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Wednesday, July 31, 2013

Place Value Deck Activites Part 2

I finally got my 0-120 place value deck in finished form.   If you missed my last post about some of the ways I use this deck in the classroom, click here to check it out or here to see what each deck looks like!  Want a set of these cards for your classroom?  Head to TPT for the full product and a free preview!

 1 More or Less AND 10 More or Less

By the end of grade 1 kids should be able to mentally find 1 more or less and 10 more or less than any number under 100. I often find this is a skill that needs to be revisited at the beginning of second grade as well because it REALLY supports adding and subtracting 2 and 3 digit numbers.

I often have kids make their own record sheet for this because it is simple and straightforward. I start with 1 less and 1 more in Kindergarten. I might start with just the cards up to 10 and as individual kids become fluent, I give them more challenging cards. The visual images on the cards really support kids thinking about 1 more/less or 10 more/less because they can cover up a piece or think of adding another piece. Using these cards leads to a mental image that kids can access whenever they need to. You will know your students have met the standard when they can use deck C and flip through and fluently identify 10 more or less than any number under 100.

Second graders need to be able to do the same thing but by the end of the year need to be able to identify 1 more/less and 10 more/less up to 1000. If your students come in to second grade not able to fluently do this up to 100, than you will want to start here!  If you do work with second or up you also might want to check out my numbers to 1000 place value deck.

Close to 100

This is a game I introduce toward the end of grade 1 and play a lot the last month. I also bring this game out again at the beginning of second grade because it relates so many ideas of place value and addition and subtraction of 2 and 3 digit numbers.

This is another game where I have kids make their own record sheets. They simply flip over 2 cards and find the sum. Their partner does the same and the winner is the person who is closest to 100 (under or over). The winner of each round circles their sum to indicate they won (see picture on left). Another variation is to have students figure out and record exactly how far away from 100 they were (see picture on right). Students often use a 100’s chart or a base 10 hundred grid when starting out with this game for support in finding distance from 100. The visual images on deck A or B really support students who struggle with 2 digit addition.

Pairs to Make 100

Make 100 Concentration Game.  Get it for your students!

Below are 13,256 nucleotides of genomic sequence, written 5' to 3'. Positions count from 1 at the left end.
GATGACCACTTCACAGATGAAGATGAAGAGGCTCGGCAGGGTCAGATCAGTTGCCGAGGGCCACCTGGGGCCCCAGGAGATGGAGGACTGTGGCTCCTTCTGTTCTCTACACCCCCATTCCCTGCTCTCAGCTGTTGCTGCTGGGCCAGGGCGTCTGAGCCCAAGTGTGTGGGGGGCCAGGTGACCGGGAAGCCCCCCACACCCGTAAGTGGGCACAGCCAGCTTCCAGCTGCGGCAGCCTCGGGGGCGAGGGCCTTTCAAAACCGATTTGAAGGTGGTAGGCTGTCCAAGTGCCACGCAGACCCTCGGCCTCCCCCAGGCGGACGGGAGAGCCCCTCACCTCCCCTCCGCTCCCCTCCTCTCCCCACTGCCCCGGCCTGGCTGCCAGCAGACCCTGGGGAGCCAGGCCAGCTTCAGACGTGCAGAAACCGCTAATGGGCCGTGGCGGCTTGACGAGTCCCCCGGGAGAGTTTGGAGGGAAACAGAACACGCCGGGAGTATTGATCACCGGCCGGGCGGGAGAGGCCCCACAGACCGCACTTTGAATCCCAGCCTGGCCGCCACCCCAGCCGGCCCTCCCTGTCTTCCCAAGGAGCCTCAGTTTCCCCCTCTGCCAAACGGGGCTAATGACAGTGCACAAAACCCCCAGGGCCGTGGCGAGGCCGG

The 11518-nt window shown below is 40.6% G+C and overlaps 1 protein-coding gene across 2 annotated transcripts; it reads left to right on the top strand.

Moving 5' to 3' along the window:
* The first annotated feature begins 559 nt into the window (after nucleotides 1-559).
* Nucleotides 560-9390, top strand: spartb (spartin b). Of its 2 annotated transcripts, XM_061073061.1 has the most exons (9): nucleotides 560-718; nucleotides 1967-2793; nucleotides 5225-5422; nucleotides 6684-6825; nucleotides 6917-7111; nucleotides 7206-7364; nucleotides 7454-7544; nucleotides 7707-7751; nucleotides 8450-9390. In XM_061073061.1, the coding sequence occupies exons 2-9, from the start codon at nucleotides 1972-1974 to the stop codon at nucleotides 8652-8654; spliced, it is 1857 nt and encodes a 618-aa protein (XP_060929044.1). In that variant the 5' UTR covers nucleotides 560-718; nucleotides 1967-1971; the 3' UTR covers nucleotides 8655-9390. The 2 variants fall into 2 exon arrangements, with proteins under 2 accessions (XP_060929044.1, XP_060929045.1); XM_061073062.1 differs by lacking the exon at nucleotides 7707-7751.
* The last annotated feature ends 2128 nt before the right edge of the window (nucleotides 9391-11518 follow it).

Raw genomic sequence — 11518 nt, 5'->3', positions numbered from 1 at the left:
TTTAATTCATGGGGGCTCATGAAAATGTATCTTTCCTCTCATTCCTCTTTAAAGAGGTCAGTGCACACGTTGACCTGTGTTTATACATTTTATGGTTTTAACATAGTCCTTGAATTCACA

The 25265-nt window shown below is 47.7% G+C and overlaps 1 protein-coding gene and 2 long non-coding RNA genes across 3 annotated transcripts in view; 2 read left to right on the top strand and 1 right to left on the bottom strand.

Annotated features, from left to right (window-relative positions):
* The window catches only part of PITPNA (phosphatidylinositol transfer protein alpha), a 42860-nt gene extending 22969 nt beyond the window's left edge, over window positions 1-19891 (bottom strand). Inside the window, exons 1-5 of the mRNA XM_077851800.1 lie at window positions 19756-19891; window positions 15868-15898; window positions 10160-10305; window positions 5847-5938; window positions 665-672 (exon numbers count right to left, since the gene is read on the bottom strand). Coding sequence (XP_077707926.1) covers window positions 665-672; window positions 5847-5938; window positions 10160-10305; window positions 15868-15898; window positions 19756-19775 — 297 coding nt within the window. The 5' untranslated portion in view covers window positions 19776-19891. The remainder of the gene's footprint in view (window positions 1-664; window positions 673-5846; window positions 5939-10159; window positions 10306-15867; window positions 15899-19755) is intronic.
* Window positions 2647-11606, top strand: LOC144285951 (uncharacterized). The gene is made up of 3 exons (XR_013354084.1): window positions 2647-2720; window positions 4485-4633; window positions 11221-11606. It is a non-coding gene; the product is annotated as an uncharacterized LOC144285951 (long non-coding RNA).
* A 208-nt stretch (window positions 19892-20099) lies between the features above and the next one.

Many programs deal with pairs to make 10 in a big way in Kindergarten and first grade which is great. However, as important as pairs that make 10 can be for addition and subtraction facts, pairs that make 100 can be just as powerful when kids are exploring multi digit addition and subtraction in 1st and 2nd grade. Here are 2 ways I use these cards to work on this BIG idea. Click here to see other ways I help kids with pairs that make 100

Make 100 concentration

I play this like a classic memory or concentration game. A “match” is found when 2 cards add to 100. You do have to go through your deck and find pairs that make 100 before giving kids this game to play. I do this on occasion and other times have kids find pairs that make 100 and make mini-decks from there. Any of the decks work great for this game

Make 100 Pair Match

As kids are coming into the room or transitioning between activities, I often use this game. I preselect pairs that make 100 and mix them up. I hand each student a card and it is their task to find a person whose card goes with theirs to make 100.
Make 100 Pair Match

Multi-Digit Addition and Subtraction

In first and second grade multi-digit addition and subtraction becomes very important. I will often hand each kid 2 cards and have them find the sum or difference between the cards. This can be done during transition times or as an exit ticket or kids can make a simple record sheet and play a game. It also works quite well as a compare/war game where they flip 2 cards, find the sum or difference and the winner is the person with the largest answer.

Click here to see some of the strategies my students have invented for multi-digit computation

How would you use this deck in your classroom?

Tuesday, July 30, 2013

Place Value Deck Activites Part 1

I have created 3 different decks of cards that include all numbers from 0-120.  Click here to check out pictures of the three different decks.  Here are some of the activities I do with these decks.